EU pollution exposure standards and WHO guidelines

The European Environmental Agency sets pollution exposure standards in its EU’s air quality directives (2008/50/EC, 2004/107/EC). These standards should not be exceeded in a given period of time. If they are nevertheless exceeded, then European governments have to find ways to act and reduce the pollutants. What is very surprising is that the EU target values are much lower than the World Health Organization guidelines. What is going on?

If we compare the EU target levels for pollution exposure of the urban population (see the Figure 1), we see that only a smaller proportion of the European urban population seems to be subjected to air pollutant concentrations above the EU target levels. However, if we instead rely upon the WHO guidelines for air pollutant concentrations, we immediately observe that these are much stricter. In fact, if we rely upon the EU target values, then only 6-8% of the urban population in Europe is exposed to PM2.5 levels that exceed the regulatory threshold, while if we were to apply the WHO guidelines, then this number would shoot up to 74-81% of the EU urban population. More worrying is e.g. Ozone (O3): According to the EU standards, at maximum 1/3 of the EU urban population is exposed to O3 levels above the regulator threshold, while according to the WHO nearly everyone who lives in urban centres in Europe is exposed to levels above the WHO guidelines.

Figure 1
Figure 1

So we ask ourselves how these EU regulations differ from the WHO guidelines. This is shown in Figure 2 below. For most of the pollutants we observe that the WHO guidelines are stricter than those of the EU standards, sometimes double as strict as the EU standard. Why is that the case?

Figure 2

This is described in the Directive 2008/50/EC. Countries are subject to a national exposure reduction target which, at least for PM2.5, should converge to the WHO guidelines until 2020. For now it seems that the EU applies more closely the WHO interim targets, which are a roadmap guiding highly polluted countries towards achieving the ultimate goal, which are the WHO guidelines. There are three interim targets, IT-1 to IT-3, where IT-1 is the weakest interim target, IT-3 the strongest, but still weaker than the WHO guidelines. Comparing the EU standards to the WHO interim targets, we find that the EU standards are set somewhere between IT-2 and IT-3. If the WHO guidelines are the ultimate targets, then we see that this would mean that a large share of the EU urban population is subjected to severe health risks from a variety of pollutants. Thus, the EU still has a long way to go if it wants to prevent its urban population from being harmed by the main pollutants.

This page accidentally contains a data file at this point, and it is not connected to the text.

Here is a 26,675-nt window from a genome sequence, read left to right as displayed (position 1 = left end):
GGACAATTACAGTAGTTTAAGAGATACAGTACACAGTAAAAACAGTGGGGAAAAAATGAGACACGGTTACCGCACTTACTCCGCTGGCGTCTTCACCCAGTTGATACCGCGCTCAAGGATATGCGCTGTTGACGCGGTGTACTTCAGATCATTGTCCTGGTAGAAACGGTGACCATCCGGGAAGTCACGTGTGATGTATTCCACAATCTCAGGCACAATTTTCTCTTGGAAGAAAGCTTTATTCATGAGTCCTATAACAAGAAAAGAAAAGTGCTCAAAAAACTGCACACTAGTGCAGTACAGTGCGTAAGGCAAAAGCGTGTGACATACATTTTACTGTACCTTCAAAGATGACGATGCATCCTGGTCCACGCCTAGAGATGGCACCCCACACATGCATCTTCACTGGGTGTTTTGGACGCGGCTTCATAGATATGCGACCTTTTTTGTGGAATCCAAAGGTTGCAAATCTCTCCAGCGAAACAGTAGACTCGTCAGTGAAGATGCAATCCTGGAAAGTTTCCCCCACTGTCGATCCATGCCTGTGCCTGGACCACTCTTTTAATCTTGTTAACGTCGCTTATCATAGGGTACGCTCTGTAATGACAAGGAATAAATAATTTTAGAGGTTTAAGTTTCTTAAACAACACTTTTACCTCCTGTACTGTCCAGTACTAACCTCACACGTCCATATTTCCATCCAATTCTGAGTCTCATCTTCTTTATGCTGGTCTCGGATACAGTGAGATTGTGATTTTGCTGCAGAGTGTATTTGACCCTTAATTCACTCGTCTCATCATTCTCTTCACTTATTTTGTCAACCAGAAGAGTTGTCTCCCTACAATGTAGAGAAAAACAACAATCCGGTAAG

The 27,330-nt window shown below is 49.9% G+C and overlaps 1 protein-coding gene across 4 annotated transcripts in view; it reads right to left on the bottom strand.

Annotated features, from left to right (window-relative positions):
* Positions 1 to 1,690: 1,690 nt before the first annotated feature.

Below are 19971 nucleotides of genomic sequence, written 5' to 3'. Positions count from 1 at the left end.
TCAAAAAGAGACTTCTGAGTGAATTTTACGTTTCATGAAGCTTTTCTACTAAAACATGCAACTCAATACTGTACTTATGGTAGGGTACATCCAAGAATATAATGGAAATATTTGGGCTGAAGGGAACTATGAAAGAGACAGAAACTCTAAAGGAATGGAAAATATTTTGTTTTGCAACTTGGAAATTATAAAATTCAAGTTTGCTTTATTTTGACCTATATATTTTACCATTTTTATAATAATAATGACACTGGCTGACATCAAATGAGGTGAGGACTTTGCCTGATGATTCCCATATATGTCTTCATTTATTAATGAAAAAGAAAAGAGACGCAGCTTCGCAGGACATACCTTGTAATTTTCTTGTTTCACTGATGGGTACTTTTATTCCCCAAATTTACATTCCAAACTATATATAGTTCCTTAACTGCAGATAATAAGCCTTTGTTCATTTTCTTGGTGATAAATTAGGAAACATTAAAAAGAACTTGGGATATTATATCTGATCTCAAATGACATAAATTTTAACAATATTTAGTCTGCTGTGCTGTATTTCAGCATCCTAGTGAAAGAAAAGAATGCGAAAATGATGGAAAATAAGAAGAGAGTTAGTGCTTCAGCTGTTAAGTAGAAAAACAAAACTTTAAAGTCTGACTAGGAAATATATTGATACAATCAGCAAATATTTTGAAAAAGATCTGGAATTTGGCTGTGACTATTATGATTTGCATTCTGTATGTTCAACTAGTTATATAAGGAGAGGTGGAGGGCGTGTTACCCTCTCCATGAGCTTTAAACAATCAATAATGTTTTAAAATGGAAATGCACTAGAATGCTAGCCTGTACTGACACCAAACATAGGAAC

So which ones are the `right’ ones? Or the better ones? Let us imagine that the ultimate goal of the European Union is to set its pollution exceedance standards over time and aims at adhering to the WHO guidelines. This is not entirely clear from the EU Directive 2008/50/EC, but at least it is likely that this may be the objective. Then the question is as to why the EU does not immediately say that its objective is that all member states will ultimately adhere to the WHO guidelines. By setting EU wide standards that apply equally to highly polluted Eastern European countries as well as less polluted Northern European or Central European countries, the EU risks that those less polluted countries do not provide the same level of effort as is demanded from the highly polluted regions as the less polluted regions already adhere to the softer EU standards. If the ultimate goal is to adhere to the WHO guidelines, then the EU standard should be the WHO guideline together with a roadmap of how this can be achieved.

An additional point is that even the stricter WHO guidelines seem outdated. A recent publication from an WHO Expert Consultation in 2015 finds that the more recent evidence suggests that the WHO guidelines should be made stricter for nearly all pollutants. These should be published in the near future in the updated WHO Global Air Quality Guidelines. Let’s hope that the EU pollution exceedance standards will target these new guidelines.

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